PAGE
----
The chart shows that for the 'Low' scenario a 10 hectare woodland planted in 2021 could expect to produce a carbon income of around £90,000 from the 2046 - 2056 vintage, and around £175,000 from the same vintage within the 'Central' scenario. The potential income for each vintage is effected by both the price of carbon in the future, and the amount of carbon sequestered by the woodland within the period. 'Real' Income means that it has not been adjusted to take account of inflation, and as such is representative of purchasing power at current prices.

Within the government projections, carbon prices are expected to rise to over £100 / tonne in the 'Low' scenario, and over £200 / tonne in the 'Central' scenario, by 2050. During the period from 2010 to 2020 carbon sold for around €20 / tonne in Europe, which fitted with the Low scenario, and this was put down largely to the economy never fully recovering from the 2011 financial crises.

From around 2020 prices stared to rise, and in Oct 21, peaked at over €60 / tonne. Because of Brexit the EU ETS has been replaced by the UK ETS, and prices within this market peaked at over £75 / tonne in Oct 21, which is well and truly within the government's High trajectory for future carbon prices.

It is impossible to predict whether carbon prices will continue to rise with the High trajectory in the future, but the impact of climate change is already greater than was predicted ten years ago, and it seems unlikely that global temperature increases will be maintained below 1.5°C,  which would imply that carbon prices will continue to be high in the future.

Carbon income v grazing

To put these carbon income projections into context, the average farmer in Wales earns around £600 / hectare / year, which equates to an income of £60,000 / hectare over a 100 year cycle. If carbon prices follow the 'Low' trajectory, the expected income generation from planting woodlands is likely to be around £45,000 / hectare over 100 years, and if they follow the 'Central' trajectory, the likely income is over £100,000 for the same period, which is considerably more than that to be gained from grazing in the current market. Since 80% of Welsh farmers income is presently derived from the direct payments they receive through the EU’s Common Agricultural Policy, the impact of Brexit is likely to be severe on the sector, and combined with the impact of Covid 19, it is difficult to see where the government will get the cash to replace EU subsidies in the future.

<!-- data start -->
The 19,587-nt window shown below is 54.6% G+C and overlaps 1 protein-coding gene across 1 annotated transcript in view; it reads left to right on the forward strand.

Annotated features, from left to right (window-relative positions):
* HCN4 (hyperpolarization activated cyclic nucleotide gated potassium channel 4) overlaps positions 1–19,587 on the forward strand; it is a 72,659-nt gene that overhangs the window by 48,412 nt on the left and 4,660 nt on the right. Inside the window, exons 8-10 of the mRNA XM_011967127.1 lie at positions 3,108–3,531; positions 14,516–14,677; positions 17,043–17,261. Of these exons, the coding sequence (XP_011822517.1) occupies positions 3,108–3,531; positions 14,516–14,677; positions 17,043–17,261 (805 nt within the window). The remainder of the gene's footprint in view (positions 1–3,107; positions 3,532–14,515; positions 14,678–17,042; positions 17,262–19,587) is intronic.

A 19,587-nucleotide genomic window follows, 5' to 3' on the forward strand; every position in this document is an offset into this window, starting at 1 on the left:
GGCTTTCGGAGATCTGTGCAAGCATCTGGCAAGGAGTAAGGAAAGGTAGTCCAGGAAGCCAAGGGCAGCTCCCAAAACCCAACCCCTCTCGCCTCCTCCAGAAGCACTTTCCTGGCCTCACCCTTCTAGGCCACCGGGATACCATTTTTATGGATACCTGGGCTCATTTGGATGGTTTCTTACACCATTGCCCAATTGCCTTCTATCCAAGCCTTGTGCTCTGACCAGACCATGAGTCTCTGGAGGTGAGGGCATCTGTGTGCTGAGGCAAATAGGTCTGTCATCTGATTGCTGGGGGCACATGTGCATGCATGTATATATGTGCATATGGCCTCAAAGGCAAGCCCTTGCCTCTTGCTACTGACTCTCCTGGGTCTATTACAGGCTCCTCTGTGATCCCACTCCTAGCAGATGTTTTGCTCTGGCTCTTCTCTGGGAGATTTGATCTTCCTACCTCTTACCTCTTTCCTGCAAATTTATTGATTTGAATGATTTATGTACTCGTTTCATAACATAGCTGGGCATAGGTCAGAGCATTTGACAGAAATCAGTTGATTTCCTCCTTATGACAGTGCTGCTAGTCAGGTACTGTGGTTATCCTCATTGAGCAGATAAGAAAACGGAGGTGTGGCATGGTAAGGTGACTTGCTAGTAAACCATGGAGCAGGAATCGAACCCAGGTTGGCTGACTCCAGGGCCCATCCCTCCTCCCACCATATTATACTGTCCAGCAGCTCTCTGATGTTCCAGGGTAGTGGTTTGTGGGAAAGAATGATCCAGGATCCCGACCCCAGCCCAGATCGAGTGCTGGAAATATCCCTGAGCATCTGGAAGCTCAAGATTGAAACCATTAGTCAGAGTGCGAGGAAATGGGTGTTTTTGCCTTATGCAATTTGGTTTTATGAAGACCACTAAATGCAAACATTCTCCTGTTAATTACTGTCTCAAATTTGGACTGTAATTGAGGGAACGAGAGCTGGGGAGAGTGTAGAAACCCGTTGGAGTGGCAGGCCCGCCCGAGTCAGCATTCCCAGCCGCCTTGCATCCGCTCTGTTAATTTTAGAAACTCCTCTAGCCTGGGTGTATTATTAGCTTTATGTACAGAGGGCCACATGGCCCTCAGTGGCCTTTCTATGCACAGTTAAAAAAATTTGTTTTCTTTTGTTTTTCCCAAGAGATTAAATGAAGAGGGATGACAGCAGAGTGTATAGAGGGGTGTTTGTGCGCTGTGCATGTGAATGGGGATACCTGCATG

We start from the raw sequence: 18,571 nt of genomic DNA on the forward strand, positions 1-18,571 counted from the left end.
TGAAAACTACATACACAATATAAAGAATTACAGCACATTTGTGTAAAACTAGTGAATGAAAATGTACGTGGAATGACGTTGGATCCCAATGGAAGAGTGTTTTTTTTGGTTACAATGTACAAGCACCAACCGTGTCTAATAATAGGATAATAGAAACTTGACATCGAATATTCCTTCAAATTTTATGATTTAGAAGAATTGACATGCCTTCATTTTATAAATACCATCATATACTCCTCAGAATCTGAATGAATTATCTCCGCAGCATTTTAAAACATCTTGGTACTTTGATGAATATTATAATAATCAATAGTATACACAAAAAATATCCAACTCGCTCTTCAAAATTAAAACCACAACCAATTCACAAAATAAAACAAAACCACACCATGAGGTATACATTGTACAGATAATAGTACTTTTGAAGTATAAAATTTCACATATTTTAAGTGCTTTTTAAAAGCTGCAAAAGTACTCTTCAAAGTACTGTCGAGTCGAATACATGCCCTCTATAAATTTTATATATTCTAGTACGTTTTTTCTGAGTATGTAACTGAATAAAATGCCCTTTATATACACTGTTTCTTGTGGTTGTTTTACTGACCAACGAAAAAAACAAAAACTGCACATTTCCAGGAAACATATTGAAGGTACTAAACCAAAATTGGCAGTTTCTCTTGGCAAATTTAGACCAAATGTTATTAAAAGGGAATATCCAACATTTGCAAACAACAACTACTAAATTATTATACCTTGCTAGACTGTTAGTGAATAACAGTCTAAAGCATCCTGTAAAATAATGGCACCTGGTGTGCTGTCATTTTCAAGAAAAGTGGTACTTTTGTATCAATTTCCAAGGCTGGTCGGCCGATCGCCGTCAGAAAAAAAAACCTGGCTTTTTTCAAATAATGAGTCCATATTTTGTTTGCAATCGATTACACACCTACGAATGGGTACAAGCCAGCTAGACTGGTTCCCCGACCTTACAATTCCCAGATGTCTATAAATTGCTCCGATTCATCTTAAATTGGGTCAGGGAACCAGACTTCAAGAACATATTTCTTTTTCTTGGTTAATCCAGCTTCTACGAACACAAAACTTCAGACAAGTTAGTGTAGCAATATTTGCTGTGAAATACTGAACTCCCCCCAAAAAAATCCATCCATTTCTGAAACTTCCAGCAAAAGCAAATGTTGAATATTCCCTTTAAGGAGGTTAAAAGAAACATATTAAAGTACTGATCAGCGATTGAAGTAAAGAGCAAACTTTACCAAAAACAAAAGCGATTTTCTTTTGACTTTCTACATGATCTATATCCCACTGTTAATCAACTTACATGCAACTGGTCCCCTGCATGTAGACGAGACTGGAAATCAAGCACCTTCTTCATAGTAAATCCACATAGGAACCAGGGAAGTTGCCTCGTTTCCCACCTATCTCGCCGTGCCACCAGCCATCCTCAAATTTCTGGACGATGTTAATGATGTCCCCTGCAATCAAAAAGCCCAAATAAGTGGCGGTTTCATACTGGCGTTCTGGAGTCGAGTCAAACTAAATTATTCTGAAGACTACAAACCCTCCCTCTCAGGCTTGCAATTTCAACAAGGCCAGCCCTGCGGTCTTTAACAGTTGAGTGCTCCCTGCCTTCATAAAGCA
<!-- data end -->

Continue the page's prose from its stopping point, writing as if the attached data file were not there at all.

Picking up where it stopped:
Project Development with Treegeneration

Treegeneration will support you to develop your woodland within the WCC and generate an income by selling carbon units. We will do this by:

  • Acting as 'Woodland developer' and helping you to design and plant your woodland to specification, and get validated within the Woodland Carbon Code;
  • Handling the sale of the carbon you produce in the carbon market.


Pre-selling your carbon units to Treegeneration

One of the biggest barriers to planting woodland is the uncertainty that you will be able to sell the carbon units that you produce in the future. Treegeneration will help mitigate this by agreeing in advance to purchase a quantity of the carbon units (PIUs) that are issued to your project after is validated.

Treegeneration has a unique fund raising model, and will crowd source the investment capital to buy your PIUs from clusters of small businesses in the locality of your woodland. The PIUs that we pre-purchase from you will be retired in the names of the businesses that have invested the cash in your project. Once a carbon unit is retired, it is taken out of circulation, and cannot be resold, but can be used as evidence by the investing businesses that they are taking steps to offset their carbon emissions.

Funding your new woodland

Developing a new woodland is an expensive business, and the WCC expects planting at a density of between 1,600 - 2,500 trees / hectare, so at £1 per tree, a 10 hectare site could cost over £25,000 to get established. If you are unable to get funding from elsewhere Treegeneration can apply our unique fund raising model to raise the finance that you need from local business, to enable you to plant your trees. In return for the investment that we raise, you will give us an agreed quantity of the carbon units that are issued to you by the WCC once your new woodland has been validated, and these will be retired in the names of the businesses that invested the cash.

Woodland projects already validated under the Woodland Carbon Code

The primary goal of Treegeneration is to support the planting of new woodlands. However, if your woodland has already been planted and validated under the WCC, and you have PIUs, or WCUs to sell, we will be happy to hear from you and discuss possibilities for raising funds to purchase your units.